People asking questions are no more than scenery

ROGER SIMON

March 24, 1993|By ROGER SIMON

Wasn't it great that Bill Clinton went on live TV yesterday?

L What's that? You weren't aware he has ever been off live TV?

Well, I don't blame you. Since his election, rarely a day has gone by when Bill Clinton has not dominated the news. This is no accident.

In the modern world there is no difference between running for office and serving in office: each is part of what has become an endless campaign.

The shaping of the image, the selling of the program, the spinning of the message never stops. The only difference is how you package it.

In the 63 days since his inauguration, Clinton has been packaged in several ways: in public forums, in formal speeches, in question-and-answer sessions with school children, and in informal press conferences.

But, as the White House press corps kept pointing out, Clinton had never conducted a formal, live, reporters-only, fancy, East .. Room, crystal chandelier, naked cherubs on the ceiling press conference.

Which had been the longest drought in modern U.S. history. (Dwight Eisenhower didn't have a press conference for 33 days following his inauguration, but that may have been because nobody wanted to ask him anything.)

To the White House staff this was no big deal. Whether questions are asked by reporters at a formal event or ordinary citizens at a forum in Detroit, it is all the same to them: The questioners are just scenery.

And you decide each day what kind of scene you want to set the president in: The school children scene? The blue-collar scene? The hurried question-on-the-go scene?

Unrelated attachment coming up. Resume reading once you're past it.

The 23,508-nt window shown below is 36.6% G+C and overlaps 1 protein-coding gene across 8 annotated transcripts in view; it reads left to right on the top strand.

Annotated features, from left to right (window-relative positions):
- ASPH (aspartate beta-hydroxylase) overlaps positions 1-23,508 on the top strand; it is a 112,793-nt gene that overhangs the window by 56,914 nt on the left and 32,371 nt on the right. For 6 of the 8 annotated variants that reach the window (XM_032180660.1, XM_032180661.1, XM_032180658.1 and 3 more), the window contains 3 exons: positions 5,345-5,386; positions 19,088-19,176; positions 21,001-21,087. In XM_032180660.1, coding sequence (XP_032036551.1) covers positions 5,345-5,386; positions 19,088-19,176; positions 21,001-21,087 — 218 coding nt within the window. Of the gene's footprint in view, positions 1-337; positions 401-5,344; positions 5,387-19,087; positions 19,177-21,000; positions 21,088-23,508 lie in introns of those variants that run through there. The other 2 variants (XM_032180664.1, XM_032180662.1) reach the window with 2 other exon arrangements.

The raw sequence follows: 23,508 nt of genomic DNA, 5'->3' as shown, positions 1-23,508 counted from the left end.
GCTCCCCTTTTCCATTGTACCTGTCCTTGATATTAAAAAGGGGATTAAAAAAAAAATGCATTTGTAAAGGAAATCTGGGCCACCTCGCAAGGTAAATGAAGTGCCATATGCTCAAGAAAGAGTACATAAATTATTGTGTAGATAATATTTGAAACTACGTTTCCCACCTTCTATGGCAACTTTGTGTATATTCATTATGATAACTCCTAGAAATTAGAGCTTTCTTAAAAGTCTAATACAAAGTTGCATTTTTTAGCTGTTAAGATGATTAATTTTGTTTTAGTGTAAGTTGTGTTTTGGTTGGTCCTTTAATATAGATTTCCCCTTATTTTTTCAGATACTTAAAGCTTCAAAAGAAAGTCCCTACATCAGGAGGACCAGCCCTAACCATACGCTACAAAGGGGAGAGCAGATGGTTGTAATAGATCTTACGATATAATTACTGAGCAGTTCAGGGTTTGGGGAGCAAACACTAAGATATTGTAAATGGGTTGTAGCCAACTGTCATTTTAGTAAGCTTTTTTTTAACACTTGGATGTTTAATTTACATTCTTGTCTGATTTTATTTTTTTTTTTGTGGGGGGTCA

Yesterday, with Russian President Boris Yeltsin needing a boost in some formal way, the White House wanted a formal scene.

And so Bill Clinton held his first formal press conference and got what he expected: Nearly one-third of the questions were on Russia.

Clinton had been briefed by his foreign policy staff before the press conference began, but he did not rehearse.

"No," Dee Dee Myers, the White House press secretary, said when asked if Clinton had "practiced" for the press conference. "He does this all the time. Are you kidding? He's used to it."

He is. He would have to be. A modern presidential campaign is so gruesomely long that by the time you are elected, you have gone through hundreds of call-in shows, debates, forums, and ask-the-candidate evenings.

But a modern presidency is also about control. And press conferences can't be controlled, can they?

L Sure they can. While reporters can ask anything, they don't.

Clinton got eight questions on Russia, four on what kind of Supreme Court justice he wants, three on gays in the military and two on health care. The rest of the questions were scattered among eight other predictable subjects.

(OK, the question on whether Clinton wanted to meet with Fidel Castro was not predictable. His answer was, however: No.)

Also, the press no longer controls when the press conference will end. In the old days, the senior White House correspondent would call out, "Thank you, Mr. President!"

Yesterday, Dee Dee Myers called out: "Last question!"

And Clinton controlled, of course, how long he would spend on each question. Though Clinton got three questions on gays in the military, he kept his answers very short and kept his left index finger moving until he found reporters with questions more to his liking.

There were very few follow-up questions, not even when Clinton gave the press the opportunity.

Take his response when he was asked what kind of views he wanted his Supreme Court nominee to have.

"I would not, for example, knowingly appoint someone that did not have a very strong view about the First Amendment's freedom of religion, freedom of association, and freedom of speech provisions," Clinton said.

There is one other provision in the First Amendment, however: freedom of the press. And wouldn't it be nice to know whether Clinton wants his nominee to care about that one?

Clinton, who did very well at his his first formal press conference, RTC said he liked it and wanted to do it again "sometime."

When exactly?

Exactly when it's useful to him. And not a moment before.

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